Trump approves more 'aggressive airstrikes' in Somalia

Trump approves more 'aggressive airstrikes' in Somalia
2 min read
31 March, 2017
US President Donald Trump has approved a Pentagon request to allow US special operations forces to accompany Somali troops and call in airstrikes against al-Shabaab without higher level approval.
US forces can call in more airstrikes in Somalia without high level approval [Anadolu]

US President Donald Trump has approved a Pentagon request to allow more aggressive airstrikes against suspected militants in Somalia, officials said Thursday.

Trump's decision, which was made Wednesday but not immediately announced, allows US special operations forces to accompany Somali troops and other African allies as they move closer to the fight against al-Shabaab militants, enabling them to call in offensive airstrikes quicker.

Portions of southern Somalia, excluding the capital Mogadishu, will be considered a warzone, officials said.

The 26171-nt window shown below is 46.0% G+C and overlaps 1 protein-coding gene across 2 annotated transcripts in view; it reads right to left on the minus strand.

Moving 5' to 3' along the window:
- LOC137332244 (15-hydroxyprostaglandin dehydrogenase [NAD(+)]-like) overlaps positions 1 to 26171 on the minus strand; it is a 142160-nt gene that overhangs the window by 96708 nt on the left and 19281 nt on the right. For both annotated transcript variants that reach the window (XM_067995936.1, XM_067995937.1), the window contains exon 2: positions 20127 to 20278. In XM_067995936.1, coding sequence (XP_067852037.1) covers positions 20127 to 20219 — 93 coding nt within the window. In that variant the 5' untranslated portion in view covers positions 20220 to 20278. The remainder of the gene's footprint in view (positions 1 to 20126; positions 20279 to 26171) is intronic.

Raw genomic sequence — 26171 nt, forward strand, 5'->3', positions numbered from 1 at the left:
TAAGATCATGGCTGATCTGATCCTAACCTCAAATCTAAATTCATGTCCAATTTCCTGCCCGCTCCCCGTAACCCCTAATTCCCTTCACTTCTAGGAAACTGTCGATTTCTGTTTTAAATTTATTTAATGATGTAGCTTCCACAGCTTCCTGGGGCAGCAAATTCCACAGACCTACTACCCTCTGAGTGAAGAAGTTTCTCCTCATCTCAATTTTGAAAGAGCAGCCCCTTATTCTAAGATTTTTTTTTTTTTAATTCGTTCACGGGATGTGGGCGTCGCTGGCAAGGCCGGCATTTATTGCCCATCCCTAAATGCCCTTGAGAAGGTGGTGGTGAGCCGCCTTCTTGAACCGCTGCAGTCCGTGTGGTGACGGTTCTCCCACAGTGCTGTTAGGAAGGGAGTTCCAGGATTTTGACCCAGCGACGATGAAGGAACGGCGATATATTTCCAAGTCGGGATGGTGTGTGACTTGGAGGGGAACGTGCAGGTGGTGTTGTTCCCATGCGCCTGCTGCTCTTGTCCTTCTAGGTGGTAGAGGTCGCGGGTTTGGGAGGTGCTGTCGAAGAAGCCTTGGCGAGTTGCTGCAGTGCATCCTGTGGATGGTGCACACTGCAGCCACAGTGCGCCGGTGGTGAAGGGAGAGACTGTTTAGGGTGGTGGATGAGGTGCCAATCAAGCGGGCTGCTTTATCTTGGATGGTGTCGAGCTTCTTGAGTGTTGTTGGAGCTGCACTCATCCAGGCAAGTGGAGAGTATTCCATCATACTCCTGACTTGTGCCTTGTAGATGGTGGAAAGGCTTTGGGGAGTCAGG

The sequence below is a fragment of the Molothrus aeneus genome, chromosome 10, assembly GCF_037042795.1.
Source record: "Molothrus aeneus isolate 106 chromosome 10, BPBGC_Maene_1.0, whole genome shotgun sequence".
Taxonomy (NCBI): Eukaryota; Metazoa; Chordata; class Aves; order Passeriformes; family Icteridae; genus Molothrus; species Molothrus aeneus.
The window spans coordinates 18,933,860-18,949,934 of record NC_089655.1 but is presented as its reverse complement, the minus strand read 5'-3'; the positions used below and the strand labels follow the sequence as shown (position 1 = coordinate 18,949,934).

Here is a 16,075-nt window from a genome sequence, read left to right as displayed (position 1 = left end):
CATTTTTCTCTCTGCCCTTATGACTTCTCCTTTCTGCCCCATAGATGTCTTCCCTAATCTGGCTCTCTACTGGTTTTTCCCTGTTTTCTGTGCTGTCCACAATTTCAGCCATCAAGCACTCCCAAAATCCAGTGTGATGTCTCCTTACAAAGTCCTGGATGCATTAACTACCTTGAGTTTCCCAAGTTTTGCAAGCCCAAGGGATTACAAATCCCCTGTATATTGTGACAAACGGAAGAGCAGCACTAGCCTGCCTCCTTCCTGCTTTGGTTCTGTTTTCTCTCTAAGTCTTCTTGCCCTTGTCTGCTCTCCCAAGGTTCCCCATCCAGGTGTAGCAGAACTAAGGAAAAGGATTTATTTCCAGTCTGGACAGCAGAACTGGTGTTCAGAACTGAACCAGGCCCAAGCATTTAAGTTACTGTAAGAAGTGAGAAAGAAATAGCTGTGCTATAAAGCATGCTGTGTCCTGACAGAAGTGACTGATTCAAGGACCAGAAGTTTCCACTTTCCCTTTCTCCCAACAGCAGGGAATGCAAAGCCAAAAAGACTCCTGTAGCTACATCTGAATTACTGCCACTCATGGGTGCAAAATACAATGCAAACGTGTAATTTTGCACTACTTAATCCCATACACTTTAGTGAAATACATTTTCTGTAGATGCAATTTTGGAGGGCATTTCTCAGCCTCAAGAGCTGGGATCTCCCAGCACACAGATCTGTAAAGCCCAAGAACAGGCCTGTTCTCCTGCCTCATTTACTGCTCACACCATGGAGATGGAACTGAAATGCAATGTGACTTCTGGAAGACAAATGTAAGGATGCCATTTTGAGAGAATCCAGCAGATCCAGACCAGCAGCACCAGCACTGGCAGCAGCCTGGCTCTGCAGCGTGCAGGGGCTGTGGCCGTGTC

That designation gives US forces on the ground the authority to call in offensive airstrikes, rather than waiting for approval by higher level commanders.

In a statement Thursday, Navy Capt. Jeff Davis, a Pentagon spokesman, said the additional US support will help "increase pressure on al-Shabaab and reduce the risk to our partner forces when they conduct operations."

Somalia has been without a truly functioning government for two-and-a-half decades, its vast ungoverned spaces allowing extremist groups to gather and train.

Al-Shabaab has carried out deadly attacks in Mogadishu and elsewhere. Attacks on military bases in the past two years have slowed joint African Union-Somali offensives against the group.

Gen. Thomas Waldhauser, the head of US Africa Command, told members of Congress last week he wouldn't turn Somalia into a "free fire zone."

He stressed the need for "more flexibility, a little bit more timeliness, in terms of decision-making process" to strike al-Shabaab and weaken it.

He dismissed suggestions the change could cause more civilian casualties.

Somalia is grappling with a devastating famine that has uprooted citizens around the country.

The movement of so many people around the country in search of food and water could make civilian casualties more likely.

Last September a US airstrike killed at least 22 people falsely identified as al-Shabaab fighters, triggering Somali condemnation and demands for an investigation.